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JAIDS Journal of Acquired Immune Deficiency Syndromes:
doi: 10.1097/QAI.0b013e318291f331
Basic and Translational Science

HIV-1 Infection of Female Genital Tract Tissue for Use in Prevention Studies

Dezzutti, Charlene S. PhD*,†; Uranker, Kevin BS; Bunge, Katherine E. MD*; Richardson-Harman, Nicola PhD; Macio, Ingrid PA-C§; Hillier, Sharon L. PhD*,†

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Objective: Ex vivo HIV-1 challenge has been proposed as a bioindicator of microbicide product effectiveness. The objective of this study was to establish optimal parameters for use of female genital tract tissue in this model.

Design: Ex vivo challenge involves in vivo product use, followed by tissue biopsy, and exposure of the tissue to HIV-1 in the laboratory.

Methods: Paired ectocervical and vaginal biopsies were collected from 42 women, and 28 women had additional biopsies from each site collected after 5% lidocaine (n = 14) or chlorhexidine (n = 14) treatment. Tissues were transported immediately to the laboratory and exposed to HIV-1. HIV-1 infection was followed by p24 enzyme-linked immunosorbent assay on culture supernatants and at study end after weighing and fixing the tissue for immunohistochemistry to detect p24 expressing cells.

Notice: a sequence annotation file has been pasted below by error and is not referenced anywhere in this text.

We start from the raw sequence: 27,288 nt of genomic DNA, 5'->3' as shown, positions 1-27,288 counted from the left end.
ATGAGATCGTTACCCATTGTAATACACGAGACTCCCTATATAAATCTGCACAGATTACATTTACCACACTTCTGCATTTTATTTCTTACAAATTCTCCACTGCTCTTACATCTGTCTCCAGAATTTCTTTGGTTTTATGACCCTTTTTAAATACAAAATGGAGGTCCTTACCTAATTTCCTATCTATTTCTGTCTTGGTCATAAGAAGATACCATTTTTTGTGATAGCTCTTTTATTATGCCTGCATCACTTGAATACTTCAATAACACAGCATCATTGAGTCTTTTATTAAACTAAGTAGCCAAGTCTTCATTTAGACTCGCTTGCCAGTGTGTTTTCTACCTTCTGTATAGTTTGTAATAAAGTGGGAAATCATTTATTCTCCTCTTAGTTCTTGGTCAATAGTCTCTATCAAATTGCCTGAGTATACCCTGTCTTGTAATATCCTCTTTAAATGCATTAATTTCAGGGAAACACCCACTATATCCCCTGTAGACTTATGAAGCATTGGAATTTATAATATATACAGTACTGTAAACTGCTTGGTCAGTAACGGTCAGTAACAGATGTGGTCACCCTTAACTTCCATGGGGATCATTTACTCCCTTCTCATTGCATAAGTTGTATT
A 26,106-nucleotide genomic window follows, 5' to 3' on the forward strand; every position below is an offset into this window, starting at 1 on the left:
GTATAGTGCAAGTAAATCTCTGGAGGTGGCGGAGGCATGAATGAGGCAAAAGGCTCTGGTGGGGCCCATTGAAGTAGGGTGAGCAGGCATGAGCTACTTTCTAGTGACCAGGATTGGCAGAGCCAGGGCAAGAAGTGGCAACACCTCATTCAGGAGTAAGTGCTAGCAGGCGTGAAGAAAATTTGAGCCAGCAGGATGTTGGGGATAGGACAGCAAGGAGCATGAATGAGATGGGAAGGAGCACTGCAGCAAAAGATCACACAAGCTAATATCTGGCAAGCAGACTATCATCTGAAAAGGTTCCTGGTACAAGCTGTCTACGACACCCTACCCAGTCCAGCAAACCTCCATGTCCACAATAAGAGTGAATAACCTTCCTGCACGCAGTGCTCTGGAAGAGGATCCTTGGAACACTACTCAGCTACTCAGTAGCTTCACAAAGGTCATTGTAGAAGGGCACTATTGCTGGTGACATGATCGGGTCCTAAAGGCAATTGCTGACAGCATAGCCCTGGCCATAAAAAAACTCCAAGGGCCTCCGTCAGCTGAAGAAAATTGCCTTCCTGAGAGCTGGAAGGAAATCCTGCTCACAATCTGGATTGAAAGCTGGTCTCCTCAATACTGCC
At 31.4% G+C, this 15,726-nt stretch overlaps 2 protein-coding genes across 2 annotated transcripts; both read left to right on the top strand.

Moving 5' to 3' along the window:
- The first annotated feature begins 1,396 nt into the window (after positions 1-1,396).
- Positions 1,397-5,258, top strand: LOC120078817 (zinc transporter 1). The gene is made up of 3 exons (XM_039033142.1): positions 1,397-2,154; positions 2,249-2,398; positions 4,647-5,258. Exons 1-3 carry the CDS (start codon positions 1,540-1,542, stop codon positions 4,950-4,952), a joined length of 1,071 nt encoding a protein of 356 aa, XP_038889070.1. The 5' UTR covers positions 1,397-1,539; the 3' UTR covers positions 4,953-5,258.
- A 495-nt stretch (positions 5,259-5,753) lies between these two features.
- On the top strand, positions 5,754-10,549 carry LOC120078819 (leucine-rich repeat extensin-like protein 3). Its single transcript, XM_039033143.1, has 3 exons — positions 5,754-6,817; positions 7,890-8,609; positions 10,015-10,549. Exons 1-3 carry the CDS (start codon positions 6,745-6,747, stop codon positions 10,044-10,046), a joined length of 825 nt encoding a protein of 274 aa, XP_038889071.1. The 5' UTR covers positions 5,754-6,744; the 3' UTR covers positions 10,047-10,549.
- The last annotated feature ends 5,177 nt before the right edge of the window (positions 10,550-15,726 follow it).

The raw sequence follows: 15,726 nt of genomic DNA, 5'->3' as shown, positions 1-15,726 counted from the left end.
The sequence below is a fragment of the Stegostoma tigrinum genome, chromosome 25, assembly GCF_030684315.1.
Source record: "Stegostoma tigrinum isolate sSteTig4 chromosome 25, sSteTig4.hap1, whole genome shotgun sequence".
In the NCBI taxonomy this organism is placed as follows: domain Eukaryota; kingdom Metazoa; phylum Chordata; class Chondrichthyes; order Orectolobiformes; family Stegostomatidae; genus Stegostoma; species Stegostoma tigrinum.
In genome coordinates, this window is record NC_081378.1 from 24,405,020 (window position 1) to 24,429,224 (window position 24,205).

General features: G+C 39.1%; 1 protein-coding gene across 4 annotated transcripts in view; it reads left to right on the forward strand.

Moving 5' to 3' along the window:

Results: Although both tissue types were equally infected with HIV-1 based on the immunohistochemistry results, ectocervical tissues had significantly higher HIV-1 replication than vaginal tissues (P < 0.005). Lidocaine and chlorhexidine had minimal impact on HIV-1 infection and replication. Point estimates for p24 levels were defined for 95% probability of p24-positive tissues and were 3.43 log10 for ectocervical tissue and 2.50 log10 for vaginal tissue based on the weight-adjusted cumulative p24 end points.

Conclusions: Although similar proportions of ectocervical and vaginal tissues support HIV-1 infection, higher levels of HIV-1 replication were observed in ectocervical tissues. Defining point estimates for HIV-1 infection in fresh ectocervical and vaginal tissues provides valuable information for the evaluation of HIV-1 preventative treatments during early clinical studies.

© 2013 by Lippincott Williams & Wilkins


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